Many kids/teens/young adults get caught up in gaming. It gives them the illusion of living an exciting life; but in reality they are imprisoned behind the walls of their game. People who game for hours on end are often depressed or socially anxious, they self-medicate by gaming.
Am I Overreacting?
Perhaps some of you think I am overreacting about kids and screens. I assure you I am not. The American Academy of Child and Adolescent Psychiatry (AACAP) and Children’s Hospital Association have declared a national emergency in children’s mental health, made much worse by Covid-19 and public-health authorities reaction to it.
But poor mental-health conditions in young people were rising before Covid hit.
One study, conducted by the Health Resources and Services Administration (HRSA), found that between 2016 and 2020, the number of children ages 3-17 years diagnosed with anxiety grew by 29 percent and those with depression by 27 percent. And, according to the National Institute of Mental Health, “An estimated 4.1 million adolescents aged 12 to 17 in the United States had at least one major depressive episode. This number represented 17.0% of the U.S. population aged 12 to 17.”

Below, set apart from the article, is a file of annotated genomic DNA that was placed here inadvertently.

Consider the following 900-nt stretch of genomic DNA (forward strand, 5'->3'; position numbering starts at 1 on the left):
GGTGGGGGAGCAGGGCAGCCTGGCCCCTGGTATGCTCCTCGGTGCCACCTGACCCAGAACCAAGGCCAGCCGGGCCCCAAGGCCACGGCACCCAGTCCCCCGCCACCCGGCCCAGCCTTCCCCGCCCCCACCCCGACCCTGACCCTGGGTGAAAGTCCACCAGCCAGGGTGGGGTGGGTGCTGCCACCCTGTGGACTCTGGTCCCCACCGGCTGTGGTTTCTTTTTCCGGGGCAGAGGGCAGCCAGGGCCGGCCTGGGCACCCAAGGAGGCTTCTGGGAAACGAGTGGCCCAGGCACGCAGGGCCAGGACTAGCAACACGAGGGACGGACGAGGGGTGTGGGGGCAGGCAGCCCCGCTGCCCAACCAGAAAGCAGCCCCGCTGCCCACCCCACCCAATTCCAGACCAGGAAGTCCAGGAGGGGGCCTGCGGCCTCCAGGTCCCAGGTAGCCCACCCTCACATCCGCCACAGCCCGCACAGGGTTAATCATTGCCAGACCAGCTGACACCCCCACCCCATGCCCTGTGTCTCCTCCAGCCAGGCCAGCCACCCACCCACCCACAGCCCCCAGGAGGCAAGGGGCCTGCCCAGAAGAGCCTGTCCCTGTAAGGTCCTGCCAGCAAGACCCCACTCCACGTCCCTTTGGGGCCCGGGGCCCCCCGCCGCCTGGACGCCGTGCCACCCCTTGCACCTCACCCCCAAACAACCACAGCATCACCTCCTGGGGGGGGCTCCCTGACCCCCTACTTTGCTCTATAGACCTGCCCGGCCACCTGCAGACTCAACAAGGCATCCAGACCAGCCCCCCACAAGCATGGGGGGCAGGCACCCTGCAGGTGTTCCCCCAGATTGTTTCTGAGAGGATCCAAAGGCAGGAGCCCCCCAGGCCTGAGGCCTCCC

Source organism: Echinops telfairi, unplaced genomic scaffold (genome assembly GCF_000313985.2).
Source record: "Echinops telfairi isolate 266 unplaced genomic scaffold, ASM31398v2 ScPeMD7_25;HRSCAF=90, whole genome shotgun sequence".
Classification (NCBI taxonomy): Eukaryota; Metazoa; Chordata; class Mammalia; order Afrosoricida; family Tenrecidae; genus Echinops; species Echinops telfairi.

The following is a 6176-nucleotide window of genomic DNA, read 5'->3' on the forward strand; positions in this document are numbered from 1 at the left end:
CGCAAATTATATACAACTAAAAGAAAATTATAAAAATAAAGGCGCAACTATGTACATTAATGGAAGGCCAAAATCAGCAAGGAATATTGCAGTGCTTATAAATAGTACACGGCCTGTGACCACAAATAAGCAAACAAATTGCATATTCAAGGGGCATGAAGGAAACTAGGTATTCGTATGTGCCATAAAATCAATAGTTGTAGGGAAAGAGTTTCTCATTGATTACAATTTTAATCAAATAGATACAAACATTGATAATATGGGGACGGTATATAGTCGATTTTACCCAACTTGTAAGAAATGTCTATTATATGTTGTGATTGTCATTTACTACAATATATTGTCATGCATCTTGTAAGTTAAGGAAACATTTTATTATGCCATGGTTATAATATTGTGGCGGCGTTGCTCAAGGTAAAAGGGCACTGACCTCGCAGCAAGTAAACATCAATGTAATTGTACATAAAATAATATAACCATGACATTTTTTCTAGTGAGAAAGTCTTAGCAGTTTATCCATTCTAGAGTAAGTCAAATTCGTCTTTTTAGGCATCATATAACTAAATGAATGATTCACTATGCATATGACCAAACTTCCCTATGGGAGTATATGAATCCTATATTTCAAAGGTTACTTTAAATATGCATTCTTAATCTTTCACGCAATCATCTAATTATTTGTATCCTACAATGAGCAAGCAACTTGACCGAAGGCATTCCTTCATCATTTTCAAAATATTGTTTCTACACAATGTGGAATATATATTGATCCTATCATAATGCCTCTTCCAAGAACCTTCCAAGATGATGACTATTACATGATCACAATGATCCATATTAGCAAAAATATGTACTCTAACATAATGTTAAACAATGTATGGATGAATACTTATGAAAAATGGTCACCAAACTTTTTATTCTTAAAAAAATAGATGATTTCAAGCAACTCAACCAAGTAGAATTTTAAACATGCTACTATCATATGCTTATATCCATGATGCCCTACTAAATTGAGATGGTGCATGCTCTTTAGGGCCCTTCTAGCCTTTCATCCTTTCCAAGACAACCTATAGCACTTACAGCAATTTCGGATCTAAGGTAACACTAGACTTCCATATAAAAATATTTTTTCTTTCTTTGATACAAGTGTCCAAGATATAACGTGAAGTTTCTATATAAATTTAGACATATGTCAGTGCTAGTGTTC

Blame It On The iPhone
Much of this rise in youth depression and anxiety has to do with the invention of the iPhone in 2007. By 2012, a majority of Americans owned a smart phone, and two-thirds of teens owned one by 2015. There’s a good article about that here.
Overuse of a smart phone can lead to:
- “compare and despair” for teenagers, where they feel their looks, body, and confidence will never measure up to the filtered-photos they see onscreen.
- a feeling that the world is shit and there’s nothing they can do about it, as well as a feeling that they are somehow responsible for the mess they see.
- parents who neglect their children. So often I see parents talking on the phone while they push their babies in strollers, or I’ll see parents distracted by the phone instead of playing with their kids at the park. Children want attention: “Look at me Mommy! Watch me Daddy!” but if they continually have to compete with their parent’s phone for attention they will give up. What do you think that does to their self-esteem? Children need eye contact, touch, and affection from their parents. Too many children lose that to a parent’s smart phone.
Every teenager and young adult I know has been, or currently is, suffering from anxiety or depression. It is an epidemic. Young people are seriously hurting. Even mine have suffered, and we restricted use of the screen. But not enough! My own daughter wishes I had not given-in to her in middle school. She said it would have been much better if I’d made her wait to have a phone till she was 16.